– A contract for deed may also be quicker to execute than a traditional mortgage, easier to execute (much less paperwork), and cheaper to execute (no points/origination fees/closing costs).
What Are The Advantages For Sellers Of A Contract For Deed?
– Willingness to accept a contract for deed expands the pool of potential buyers to include those who might not otherwise qualify for traditional financing. This may increase the potential sales price for the property. It may also make it easier to sell a property that is unlikely to be approved for traditional financing due to its location, condition, or uniqueness.
What Are The Disadvantages And Risks Of A Contract For Deed For Buyers & Sellers
Disadvantages and Risks for Buyer:
While laws vary by state, if you fall behind on payments, the terms of the sale may provide for a cancellation of the contract and a quick eviction from the property, with no equity in the property. In most jurisdictions, it is much more difficult for a bank to repossess a property and you are entitled to your equity interest, if any, after the bank auctions off the home. It often takes 6 months or more for a bank to foreclose on a home and evict you. In a contract for deed, it may take as little as 60 days. Your odds of losing your home from a short term disruption in your finances may be much higher when you have purchased a home on a contract for deed.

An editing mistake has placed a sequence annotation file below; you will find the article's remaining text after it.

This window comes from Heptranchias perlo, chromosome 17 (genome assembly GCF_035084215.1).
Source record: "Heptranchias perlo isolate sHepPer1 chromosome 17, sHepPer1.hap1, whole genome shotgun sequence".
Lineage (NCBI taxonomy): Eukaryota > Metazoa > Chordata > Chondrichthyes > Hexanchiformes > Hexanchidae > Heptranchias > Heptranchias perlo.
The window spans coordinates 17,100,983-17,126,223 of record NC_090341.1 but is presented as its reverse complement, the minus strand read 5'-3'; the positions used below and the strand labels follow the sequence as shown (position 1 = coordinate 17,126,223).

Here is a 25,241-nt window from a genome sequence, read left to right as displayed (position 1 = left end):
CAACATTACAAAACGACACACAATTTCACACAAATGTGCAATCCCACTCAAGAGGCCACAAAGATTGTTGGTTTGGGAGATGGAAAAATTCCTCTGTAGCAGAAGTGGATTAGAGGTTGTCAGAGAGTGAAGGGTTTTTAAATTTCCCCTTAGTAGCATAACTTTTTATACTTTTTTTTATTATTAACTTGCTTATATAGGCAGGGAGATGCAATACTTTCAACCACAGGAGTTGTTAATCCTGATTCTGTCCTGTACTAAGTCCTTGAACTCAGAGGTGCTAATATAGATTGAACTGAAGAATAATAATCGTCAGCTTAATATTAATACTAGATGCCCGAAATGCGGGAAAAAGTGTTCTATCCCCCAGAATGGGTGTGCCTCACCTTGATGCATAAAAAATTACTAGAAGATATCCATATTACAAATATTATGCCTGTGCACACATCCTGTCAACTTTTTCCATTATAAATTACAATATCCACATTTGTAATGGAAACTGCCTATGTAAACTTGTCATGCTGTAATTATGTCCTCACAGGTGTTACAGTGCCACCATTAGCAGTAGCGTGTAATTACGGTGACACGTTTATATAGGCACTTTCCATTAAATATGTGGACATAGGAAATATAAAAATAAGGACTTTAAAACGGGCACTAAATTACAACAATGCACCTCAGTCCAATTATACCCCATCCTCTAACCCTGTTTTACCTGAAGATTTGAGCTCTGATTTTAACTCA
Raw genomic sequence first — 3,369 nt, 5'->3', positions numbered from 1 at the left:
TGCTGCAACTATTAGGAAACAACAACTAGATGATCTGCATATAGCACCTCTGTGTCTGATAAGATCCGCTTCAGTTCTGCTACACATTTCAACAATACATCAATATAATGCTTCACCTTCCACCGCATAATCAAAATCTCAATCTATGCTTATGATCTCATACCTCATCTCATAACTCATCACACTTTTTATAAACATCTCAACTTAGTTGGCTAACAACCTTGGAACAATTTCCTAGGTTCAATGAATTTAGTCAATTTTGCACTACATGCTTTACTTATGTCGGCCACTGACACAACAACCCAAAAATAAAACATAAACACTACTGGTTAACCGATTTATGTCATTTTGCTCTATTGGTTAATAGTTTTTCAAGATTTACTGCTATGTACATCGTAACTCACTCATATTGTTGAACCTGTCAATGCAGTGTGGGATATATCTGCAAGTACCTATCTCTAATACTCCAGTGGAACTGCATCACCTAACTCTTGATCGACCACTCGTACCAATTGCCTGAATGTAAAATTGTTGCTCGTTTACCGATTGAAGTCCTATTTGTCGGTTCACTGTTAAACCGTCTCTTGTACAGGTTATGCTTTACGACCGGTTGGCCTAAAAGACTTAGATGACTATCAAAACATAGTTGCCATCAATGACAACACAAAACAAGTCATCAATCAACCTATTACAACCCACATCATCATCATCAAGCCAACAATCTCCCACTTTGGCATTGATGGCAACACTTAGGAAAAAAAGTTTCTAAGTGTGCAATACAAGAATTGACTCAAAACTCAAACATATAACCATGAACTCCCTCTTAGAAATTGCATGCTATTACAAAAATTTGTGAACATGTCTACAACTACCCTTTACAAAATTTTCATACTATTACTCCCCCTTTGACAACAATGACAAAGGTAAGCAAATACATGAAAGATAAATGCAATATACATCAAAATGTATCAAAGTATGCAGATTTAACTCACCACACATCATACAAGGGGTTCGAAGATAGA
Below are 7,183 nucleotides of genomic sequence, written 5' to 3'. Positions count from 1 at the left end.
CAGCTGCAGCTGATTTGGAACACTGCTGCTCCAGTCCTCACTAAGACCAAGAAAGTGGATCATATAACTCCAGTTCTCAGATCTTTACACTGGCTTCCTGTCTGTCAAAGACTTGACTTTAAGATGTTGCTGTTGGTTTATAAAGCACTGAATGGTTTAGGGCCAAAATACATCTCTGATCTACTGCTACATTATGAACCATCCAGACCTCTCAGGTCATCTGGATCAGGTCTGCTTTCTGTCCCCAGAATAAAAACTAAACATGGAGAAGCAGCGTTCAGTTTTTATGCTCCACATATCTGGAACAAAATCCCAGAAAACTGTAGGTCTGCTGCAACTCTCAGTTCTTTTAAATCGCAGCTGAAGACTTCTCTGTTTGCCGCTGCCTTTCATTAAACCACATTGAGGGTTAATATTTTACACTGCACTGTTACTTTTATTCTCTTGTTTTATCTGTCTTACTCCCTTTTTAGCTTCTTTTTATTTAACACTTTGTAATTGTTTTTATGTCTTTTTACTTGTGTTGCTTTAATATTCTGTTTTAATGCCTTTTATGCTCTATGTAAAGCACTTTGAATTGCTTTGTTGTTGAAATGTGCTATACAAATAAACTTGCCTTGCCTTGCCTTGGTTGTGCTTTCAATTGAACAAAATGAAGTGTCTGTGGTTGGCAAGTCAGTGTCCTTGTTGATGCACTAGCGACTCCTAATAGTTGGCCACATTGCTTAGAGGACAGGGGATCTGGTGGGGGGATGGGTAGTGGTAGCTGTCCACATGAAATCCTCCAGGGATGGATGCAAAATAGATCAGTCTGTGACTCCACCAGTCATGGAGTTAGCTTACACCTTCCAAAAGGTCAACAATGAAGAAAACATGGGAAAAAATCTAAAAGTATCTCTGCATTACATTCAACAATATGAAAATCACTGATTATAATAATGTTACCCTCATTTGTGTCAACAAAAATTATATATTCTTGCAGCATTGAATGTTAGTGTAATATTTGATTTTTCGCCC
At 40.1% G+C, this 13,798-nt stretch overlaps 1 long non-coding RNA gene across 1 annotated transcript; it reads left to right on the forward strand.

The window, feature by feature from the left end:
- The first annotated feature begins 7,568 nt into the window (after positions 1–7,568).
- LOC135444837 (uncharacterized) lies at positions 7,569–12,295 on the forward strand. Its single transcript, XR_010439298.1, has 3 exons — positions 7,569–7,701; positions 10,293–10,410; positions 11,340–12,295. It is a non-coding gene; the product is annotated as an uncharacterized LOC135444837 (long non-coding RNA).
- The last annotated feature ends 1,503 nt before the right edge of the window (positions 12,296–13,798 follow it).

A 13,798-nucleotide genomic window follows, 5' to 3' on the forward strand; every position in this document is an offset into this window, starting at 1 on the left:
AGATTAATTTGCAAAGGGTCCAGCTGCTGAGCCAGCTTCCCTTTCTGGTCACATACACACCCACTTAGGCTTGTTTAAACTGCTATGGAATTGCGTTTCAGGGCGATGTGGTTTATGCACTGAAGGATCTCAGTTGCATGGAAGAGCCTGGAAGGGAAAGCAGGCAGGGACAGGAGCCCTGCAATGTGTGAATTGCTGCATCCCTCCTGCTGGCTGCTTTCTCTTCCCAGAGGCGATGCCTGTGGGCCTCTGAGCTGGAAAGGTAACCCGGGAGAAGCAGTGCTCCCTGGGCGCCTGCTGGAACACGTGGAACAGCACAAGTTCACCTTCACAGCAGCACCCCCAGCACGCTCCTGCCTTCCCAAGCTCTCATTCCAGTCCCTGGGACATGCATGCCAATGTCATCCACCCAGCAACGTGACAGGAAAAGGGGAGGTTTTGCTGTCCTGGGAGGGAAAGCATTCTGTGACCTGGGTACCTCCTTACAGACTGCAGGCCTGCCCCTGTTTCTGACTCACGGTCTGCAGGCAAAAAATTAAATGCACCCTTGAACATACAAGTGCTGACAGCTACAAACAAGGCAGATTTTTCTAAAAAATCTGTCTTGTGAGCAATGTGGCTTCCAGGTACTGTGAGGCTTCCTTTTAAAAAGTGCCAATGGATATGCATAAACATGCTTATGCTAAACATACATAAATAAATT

Contract for deed sales often are done without a realtor involved. A homebuyer who is not working with a real estate agent or real estate attorney may fail to make sure that there is a clean trail of ownership, that there are no encumbrances, and that there are no easements. They may also fail to properly inspect the home for its physical condition, presence of insects, presence of radon, or susceptibility to flooding. They may fail to get an appraisal to validate that the purchase price they are paying is reasonable. They may fail to purchase title insurance to assure a clean conveyance of title. 184 Tasks That Real Estate Agents Do For You